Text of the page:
Opposition leaders call on Netanyahu to resign over corruption cases
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Opposition leaders call on Netanyahu to resign over corruption cases

After ex-aide to PM turns state's witness in investigations, Labor head Gabbay says Israelis 'deserve a different leadership'

Prime Minister Benjamin Netanyahu attends a corner stone laying ceremony for a new neighborhood in the West Bank settlement of Beitar Illit on August 3, 2017. (AFP Photo/Menahem Kahana)
Prime Minister Benjamin Netanyahu attends a corner stone laying ceremony for a new neighborhood in the West Bank settlement of Beitar Illit on August 3, 2017. (AFP Photo/Menahem Kahana)

Several opposition leaders and MKs on Saturday called on Prime Minister Benjamin Netanyahu to step down, amid growing expectation that the premier will be indicted in a pair of corruption investigations.

Labor party chief Avi Gabbay said Saturday that Netanyahu must resign, as “the citizens of Israel deserve a different leadership.”

“We no longer have any expectations of Netanyahu,” Channel 10 quoted Gabbay as saying. “This is no longer a matter of right or left but leaders that look out for the citizens.”

The growing calls for Netanyahu to resign came after a key associate of the prime minister signed a deal on Friday to turn state’s witness as part of the ongoing investigations into alleged corruption by the premier.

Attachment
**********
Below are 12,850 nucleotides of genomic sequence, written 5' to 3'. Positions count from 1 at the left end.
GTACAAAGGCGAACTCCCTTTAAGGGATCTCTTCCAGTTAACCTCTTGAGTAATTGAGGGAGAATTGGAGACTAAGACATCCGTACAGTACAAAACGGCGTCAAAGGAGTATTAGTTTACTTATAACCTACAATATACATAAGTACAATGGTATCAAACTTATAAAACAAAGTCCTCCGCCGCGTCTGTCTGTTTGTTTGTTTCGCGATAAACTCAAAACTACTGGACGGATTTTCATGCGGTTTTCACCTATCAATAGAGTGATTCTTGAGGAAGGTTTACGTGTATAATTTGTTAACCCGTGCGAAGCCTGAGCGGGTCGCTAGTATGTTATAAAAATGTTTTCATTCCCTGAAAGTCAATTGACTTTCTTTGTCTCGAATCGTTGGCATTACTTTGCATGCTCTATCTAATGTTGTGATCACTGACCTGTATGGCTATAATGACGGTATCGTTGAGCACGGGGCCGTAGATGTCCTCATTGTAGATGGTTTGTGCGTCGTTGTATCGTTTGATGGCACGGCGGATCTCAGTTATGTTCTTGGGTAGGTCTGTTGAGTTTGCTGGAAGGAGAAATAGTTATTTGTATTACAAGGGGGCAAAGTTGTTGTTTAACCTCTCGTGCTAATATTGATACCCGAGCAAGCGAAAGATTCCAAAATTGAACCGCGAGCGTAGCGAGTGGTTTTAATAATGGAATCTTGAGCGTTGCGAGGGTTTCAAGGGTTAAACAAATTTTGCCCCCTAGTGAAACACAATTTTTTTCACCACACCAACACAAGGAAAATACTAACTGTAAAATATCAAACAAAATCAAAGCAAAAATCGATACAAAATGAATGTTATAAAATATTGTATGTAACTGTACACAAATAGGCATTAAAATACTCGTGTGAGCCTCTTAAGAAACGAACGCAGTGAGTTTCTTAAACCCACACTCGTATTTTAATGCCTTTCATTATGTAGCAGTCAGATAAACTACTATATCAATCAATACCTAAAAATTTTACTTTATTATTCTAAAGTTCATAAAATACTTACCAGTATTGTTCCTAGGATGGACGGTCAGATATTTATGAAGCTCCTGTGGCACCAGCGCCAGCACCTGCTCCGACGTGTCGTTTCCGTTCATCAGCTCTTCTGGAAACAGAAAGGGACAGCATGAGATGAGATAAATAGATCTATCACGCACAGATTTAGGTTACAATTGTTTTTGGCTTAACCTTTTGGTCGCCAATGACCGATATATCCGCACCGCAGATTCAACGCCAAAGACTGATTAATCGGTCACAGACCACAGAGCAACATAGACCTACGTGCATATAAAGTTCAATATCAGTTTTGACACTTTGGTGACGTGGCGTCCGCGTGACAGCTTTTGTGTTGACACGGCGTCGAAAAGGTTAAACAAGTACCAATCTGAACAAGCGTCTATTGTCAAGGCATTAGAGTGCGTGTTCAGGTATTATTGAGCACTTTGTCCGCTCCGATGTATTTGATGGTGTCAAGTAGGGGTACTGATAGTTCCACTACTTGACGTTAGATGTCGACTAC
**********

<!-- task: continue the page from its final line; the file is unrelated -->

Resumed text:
Hebrew media reported Friday that police will recommend filing indictments against Netanyahu in two cases — Case 1000 and Case 2000 — as the investigations appear to be strengthened by “significant material” provided by Netanyahu’s former chief of staff and aide, Ari Harow.

A police recommendation does not carry legal weight. It is for state prosecutors to decide whether to press charges.

Yesh Atid MK Ofer Shelah called on coalition members to drop their support for Netanyahu, saying they too would be ousted from government if they do not abandon the prime minister.

“Anyone who preserves Netanyahu’s collapsing government will fall with him in the end,” he said in a statement, adding that “an indictment against the prime minister is no longer a question of if but when.”

Labor leader Avi Gabbay attends the weekly protest against Attorney General Avichai Mandelblit outside Mandelblit's home in Petah Tikva on July 15, 2017. (Flash90)